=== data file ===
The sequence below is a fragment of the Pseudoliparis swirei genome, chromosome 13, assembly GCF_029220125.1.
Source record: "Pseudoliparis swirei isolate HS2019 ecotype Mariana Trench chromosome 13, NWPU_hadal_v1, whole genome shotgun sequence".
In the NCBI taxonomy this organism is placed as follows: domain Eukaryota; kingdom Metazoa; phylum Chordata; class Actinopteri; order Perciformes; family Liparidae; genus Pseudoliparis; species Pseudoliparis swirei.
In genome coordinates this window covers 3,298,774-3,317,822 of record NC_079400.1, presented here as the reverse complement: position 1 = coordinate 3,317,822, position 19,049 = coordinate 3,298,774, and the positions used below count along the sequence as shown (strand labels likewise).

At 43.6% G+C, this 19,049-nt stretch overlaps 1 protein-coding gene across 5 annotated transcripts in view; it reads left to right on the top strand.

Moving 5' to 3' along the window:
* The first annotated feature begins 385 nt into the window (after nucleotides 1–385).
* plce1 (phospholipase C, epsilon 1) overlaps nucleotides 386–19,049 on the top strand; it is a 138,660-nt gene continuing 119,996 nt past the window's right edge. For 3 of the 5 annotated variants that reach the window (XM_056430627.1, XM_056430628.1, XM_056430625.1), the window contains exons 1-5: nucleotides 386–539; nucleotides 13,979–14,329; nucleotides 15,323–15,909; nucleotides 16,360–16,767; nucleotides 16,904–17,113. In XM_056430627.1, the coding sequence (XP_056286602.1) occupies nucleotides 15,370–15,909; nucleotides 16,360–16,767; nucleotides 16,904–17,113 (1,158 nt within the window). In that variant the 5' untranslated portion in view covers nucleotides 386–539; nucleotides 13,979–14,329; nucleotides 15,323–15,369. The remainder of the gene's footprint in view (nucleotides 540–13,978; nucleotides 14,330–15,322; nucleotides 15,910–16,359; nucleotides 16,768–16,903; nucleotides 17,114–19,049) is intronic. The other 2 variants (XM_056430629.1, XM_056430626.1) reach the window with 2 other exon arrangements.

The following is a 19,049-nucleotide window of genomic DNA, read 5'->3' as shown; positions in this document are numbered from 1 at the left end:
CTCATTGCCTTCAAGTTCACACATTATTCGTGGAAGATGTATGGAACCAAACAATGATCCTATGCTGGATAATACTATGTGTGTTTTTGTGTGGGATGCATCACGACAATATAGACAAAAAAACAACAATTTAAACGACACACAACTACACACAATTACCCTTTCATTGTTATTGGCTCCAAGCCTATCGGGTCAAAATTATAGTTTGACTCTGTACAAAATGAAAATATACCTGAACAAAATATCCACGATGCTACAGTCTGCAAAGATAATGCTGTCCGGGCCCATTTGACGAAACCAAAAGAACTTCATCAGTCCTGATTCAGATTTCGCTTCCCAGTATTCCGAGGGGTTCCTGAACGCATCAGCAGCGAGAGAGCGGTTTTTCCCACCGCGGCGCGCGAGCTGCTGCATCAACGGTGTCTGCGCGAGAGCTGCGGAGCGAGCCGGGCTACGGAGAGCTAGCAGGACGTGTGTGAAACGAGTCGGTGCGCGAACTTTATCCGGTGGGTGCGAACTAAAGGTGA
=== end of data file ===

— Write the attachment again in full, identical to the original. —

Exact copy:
The sequence below is a fragment of the Pseudoliparis swirei genome, chromosome 13, assembly GCF_029220125.1.
Source record: "Pseudoliparis swirei isolate HS2019 ecotype Mariana Trench chromosome 13, NWPU_hadal_v1, whole genome shotgun sequence".
In the NCBI taxonomy this organism is placed as follows: domain Eukaryota; kingdom Metazoa; phylum Chordata; class Actinopteri; order Perciformes; family Liparidae; genus Pseudoliparis; species Pseudoliparis swirei.
In genome coordinates this window covers 3,298,774-3,317,822 of record NC_079400.1, presented here as the reverse complement: position 1 = coordinate 3,317,822, position 19,049 = coordinate 3,298,774, and the positions used below count along the sequence as shown (strand labels likewise).

At 43.6% G+C, this 19,049-nt stretch overlaps 1 protein-coding gene across 5 annotated transcripts in view; it reads left to right on the top strand.

Moving 5' to 3' along the window:
* The first annotated feature begins 385 nt into the window (after nucleotides 1–385).
* plce1 (phospholipase C, epsilon 1) overlaps nucleotides 386–19,049 on the top strand; it is a 138,660-nt gene continuing 119,996 nt past the window's right edge. For 3 of the 5 annotated variants that reach the window (XM_056430627.1, XM_056430628.1, XM_056430625.1), the window contains exons 1-5: nucleotides 386–539; nucleotides 13,979–14,329; nucleotides 15,323–15,909; nucleotides 16,360–16,767; nucleotides 16,904–17,113. In XM_056430627.1, the coding sequence (XP_056286602.1) occupies nucleotides 15,370–15,909; nucleotides 16,360–16,767; nucleotides 16,904–17,113 (1,158 nt within the window). In that variant the 5' untranslated portion in view covers nucleotides 386–539; nucleotides 13,979–14,329; nucleotides 15,323–15,369. The remainder of the gene's footprint in view (nucleotides 540–13,978; nucleotides 14,330–15,322; nucleotides 15,910–16,359; nucleotides 16,768–16,903; nucleotides 17,114–19,049) is intronic. The other 2 variants (XM_056430629.1, XM_056430626.1) reach the window with 2 other exon arrangements.

The following is a 19,049-nucleotide window of genomic DNA, read 5'->3' as shown; positions in this document are numbered from 1 at the left end:
CTCATTGCCTTCAAGTTCACACATTATTCGTGGAAGATGTATGGAACCAAACAATGATCCTATGCTGGATAATACTATGTGTGTTTTTGTGTGGGATGCATCACGACAATATAGACAAAAAAACAACAATTTAAACGACACACAACTACACACAATTACCCTTTCATTGTTATTGGCTCCAAGCCTATCGGGTCAAAATTATAGTTTGACTCTGTACAAAATGAAAATATACCTGAACAAAATATCCACGATGCTACAGTCTGCAAAGATAATGCTGTCCGGGCCCATTTGACGAAACCAAAAGAACTTCATCAGTCCTGATTCAGATTTCGCTTCCCAGTATTCCGAGGGGTTCCTGAACGCATCAGCAGCGAGAGAGCGGTTTTTCCCACCGCGGCGCGCGAGCTGCTGCATCAACGGTGTCTGCGCGAGAGCTGCGGAGCGAGCCGGGCTACGGAGAGCTAGCAGGACGTGTGTGAAACGAGTCGGTGCGCGAACTTTATCCGGTGGGTGCGAACTAAAGGTGA